Review: Såsom I En Spegel (Through A Glass Darkly, 1961)

I leave the questioning of god to those much smarter than I!

Written By: Ingmar Bergman
Directed By: Ingmar Bergman

I grew up in a Roman Catholic household. I didn’t, however, grow up in a household of practicing Roman Catholics. My mother went to church on a rare basis, and if not for the time spent in private schools in my pre-college years I doubt I would have spent much time in church. My grandma was the lone true practitioner of Roman Catholicism to be found in my household. She went to church on a regular basis and until specific maladies finally slowed her down she was still going to church on a regular basis. My grandma was certain that there was a god, that his will would be done, and that it was not our role to question him. My grandma and Ingmar Bergman would not have gotten along much, I don’t think.

I’m somewhere in the middle of the great grandma/Herr Bergman debate. I do question the existence of god, to the point where I don’t believe he/she does exist, but I don’t probe the subject like Herr Bergman. I am just like my grandma in my non-belief of god, I am certain that he does not exist. Herr Bergman is a better person than either myself or my grandma. He isn’t certain, Såsom I En Spegel is a rallying cry against certainty. Herr Bergman is asking people to think, to look at their lives, to think about the ideas behind god and come to their own conclusions. In turn he is taking a look at himself through the character of David and at the despair of humanity through all the characters in Såsom I En Spegel. Herr Bergman is not certain, and that is why he is a great artist who is able to probe the existence of god and raise questions without feeling the need to deliver any answers.

The above, with the exception of the inclusion of my grandma, has been discussed by many a film pundit. People far smarter than I could ever hope to be about the medium of film, the man that was Ingmar Bergman, and the idea of religious certainty have written or spoken about Såsom I En Spegel. For that reason I’m not willing to dig deep into the religious element of Såsom I En Spegel. The theme is present, it is meaty, and a lot could be said about Herr Bergman, god, and religious certainty. Instead I’d like to write a few words about the film making and the acting.

Starting with the acting, when Max von Sydow is in your film chances are said film is guaranteed to be well off in the acting realm. That being said, Max von Sydow, as great as he is, is not the driving force behind Såsom I En Spegel. That honor belongs to Harriet Andersson as Karin. She acts circles around Herr von Sydow, and she does so with him bringing his A game and without seeming like she is acting. Her performance is honest and real, she is unhinged but also grounded and her performance shows it. The rest of the cast are stellar, but compared to Frau Andersson they are left in the dust.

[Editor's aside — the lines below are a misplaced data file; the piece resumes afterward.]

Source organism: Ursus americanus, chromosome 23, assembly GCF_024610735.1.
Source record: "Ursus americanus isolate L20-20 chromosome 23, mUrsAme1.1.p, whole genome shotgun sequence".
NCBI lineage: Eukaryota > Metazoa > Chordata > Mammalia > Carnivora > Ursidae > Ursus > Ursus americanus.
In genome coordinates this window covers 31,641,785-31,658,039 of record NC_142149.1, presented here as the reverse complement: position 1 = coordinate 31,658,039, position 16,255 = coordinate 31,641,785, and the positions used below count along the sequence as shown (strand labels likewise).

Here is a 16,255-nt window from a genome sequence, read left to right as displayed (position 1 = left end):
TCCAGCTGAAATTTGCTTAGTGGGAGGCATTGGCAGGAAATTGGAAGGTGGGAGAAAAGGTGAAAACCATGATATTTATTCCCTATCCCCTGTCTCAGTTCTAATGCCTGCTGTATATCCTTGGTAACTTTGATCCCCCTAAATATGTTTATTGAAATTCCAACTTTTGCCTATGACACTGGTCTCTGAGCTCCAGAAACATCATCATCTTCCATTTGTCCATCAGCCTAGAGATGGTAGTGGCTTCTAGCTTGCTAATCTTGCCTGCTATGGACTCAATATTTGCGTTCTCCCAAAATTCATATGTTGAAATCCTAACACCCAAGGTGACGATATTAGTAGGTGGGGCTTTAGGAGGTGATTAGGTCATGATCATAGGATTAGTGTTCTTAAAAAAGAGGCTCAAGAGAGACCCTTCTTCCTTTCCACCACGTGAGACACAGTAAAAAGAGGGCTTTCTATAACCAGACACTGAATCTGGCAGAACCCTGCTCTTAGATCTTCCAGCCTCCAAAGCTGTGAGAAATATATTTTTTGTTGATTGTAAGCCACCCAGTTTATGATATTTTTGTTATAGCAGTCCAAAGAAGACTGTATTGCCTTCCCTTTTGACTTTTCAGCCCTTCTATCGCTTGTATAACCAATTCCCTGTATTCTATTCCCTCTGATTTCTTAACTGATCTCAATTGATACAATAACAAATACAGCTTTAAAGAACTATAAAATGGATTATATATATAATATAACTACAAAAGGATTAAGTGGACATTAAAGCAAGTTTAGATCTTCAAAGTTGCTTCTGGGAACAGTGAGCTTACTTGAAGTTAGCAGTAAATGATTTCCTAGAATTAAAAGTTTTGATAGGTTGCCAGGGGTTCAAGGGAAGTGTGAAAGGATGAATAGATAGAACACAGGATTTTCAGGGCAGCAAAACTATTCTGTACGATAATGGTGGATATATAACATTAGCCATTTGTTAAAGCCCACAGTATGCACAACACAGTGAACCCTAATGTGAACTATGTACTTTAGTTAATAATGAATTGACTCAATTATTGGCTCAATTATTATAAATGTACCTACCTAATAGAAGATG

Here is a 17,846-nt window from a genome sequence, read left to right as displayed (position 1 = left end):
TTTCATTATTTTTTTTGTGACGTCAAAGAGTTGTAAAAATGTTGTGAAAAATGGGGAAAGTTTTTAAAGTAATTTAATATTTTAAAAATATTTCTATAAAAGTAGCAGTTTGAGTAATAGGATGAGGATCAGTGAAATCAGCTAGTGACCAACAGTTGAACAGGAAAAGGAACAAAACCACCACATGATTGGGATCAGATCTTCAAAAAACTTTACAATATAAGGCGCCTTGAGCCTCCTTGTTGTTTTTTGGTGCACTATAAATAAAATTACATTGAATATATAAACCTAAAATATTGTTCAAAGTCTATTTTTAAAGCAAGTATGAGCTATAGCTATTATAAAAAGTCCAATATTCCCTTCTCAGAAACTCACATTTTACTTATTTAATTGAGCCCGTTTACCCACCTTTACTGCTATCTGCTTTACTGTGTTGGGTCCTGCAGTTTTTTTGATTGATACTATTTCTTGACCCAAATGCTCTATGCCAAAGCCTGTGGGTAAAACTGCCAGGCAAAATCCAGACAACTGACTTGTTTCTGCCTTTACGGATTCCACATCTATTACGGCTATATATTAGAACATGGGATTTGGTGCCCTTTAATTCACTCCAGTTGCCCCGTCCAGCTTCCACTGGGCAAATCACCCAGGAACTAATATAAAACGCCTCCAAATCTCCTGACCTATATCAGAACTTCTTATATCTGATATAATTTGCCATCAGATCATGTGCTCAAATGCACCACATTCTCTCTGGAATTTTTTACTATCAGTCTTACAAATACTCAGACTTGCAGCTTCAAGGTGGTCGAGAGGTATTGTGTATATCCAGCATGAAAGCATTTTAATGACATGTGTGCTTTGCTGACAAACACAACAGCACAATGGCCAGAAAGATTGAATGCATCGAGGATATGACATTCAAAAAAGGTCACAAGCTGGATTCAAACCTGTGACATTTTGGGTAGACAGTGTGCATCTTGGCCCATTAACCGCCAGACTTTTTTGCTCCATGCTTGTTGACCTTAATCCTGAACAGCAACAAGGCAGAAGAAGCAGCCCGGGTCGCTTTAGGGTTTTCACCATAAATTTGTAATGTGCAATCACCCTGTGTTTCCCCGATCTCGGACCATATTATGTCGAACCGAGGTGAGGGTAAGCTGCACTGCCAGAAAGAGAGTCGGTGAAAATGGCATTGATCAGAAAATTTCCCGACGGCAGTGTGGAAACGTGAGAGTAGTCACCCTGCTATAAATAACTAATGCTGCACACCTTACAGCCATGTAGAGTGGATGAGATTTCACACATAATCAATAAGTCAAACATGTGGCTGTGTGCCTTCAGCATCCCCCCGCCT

It’s interesting to me that many people, including myself, fall into the trap of thinking of Herr Bergman as purely a philosophical filmmaker. There are ideas about the world we live in, and the world we don’t, that he wants to explore and he explores those ideas in such fine fashion that his film making chops are often left out of the discussion. In Såsom I En Spegel his chops are at their full power, creating a world that is as much about its mood and the accompanying music as it is about any ideas Herr Bergman is exploring with his pen. This is also the one area where Herr Bergman falters. The final line spoken by Minus, “Papa spoke to me,” does not need to be said. The movement of Herr Bergman’s camera and his framing of the characters has already told us what Minus uses words to say. In that moment Herr Bergman doesn’t trust his abilities as a film maker. He falls back to his prowess as a writer and philosophical explorer, but he didn’t need to.

Perhaps I didn’t talk about Såsom I En Spegel in the way most Herr Bergman fans, or movie fans in general, are accustomed to. I don’t claim to be an expert on Ingmar Bergman, I leave that title to the Martin Teller’s (a guy with a really great mind about film) of the world. I’m a fan of Herr Bergman’s, and I was a fan of Såsom I En Spegel. It spoke to me in many ways, including its ability to ask probing questions of the certainty of gods existence without feeling the need to provide answers. However, the core filmic elements of Herr Bergman’s film spoke to me more than his philosophical explorations and that’s why I found Såsom I En Spegel to be a great film.




2 responses to “Review: Såsom I En Spegel (Through A Glass Darkly, 1961)

  1. The theme of uncertainty in religion and uncertainty as to the existence of god is, as you know, a recurring theme in Bergman’s oeuvre. If you would like to see another film in the same vein, check out ‘Silent Light’ a film that plays on a similar theme but incorporates mid-twentieth century modern dilemmas (like modern warfare).

    By the by, I sent you an email in regards to the upcoming marathon.

  2. I do love the way Bergman explores the idea of uncertainty versus certainty, but there are others who do a better job of discussing that aspect of his films, so for the most part I leave that realm alone. I am looking forward to Silent Light though, it’s coming up in my queue at some point.

    I got your email, expect a response shortly. 🙂

Leave a Reply

Fill in your details below or click an icon to log in: Logo

You are commenting using your account. Log Out /  Change )

Google photo

You are commenting using your Google account. Log Out /  Change )

Twitter picture

You are commenting using your Twitter account. Log Out /  Change )

Facebook photo

You are commenting using your Facebook account. Log Out /  Change )

Connecting to %s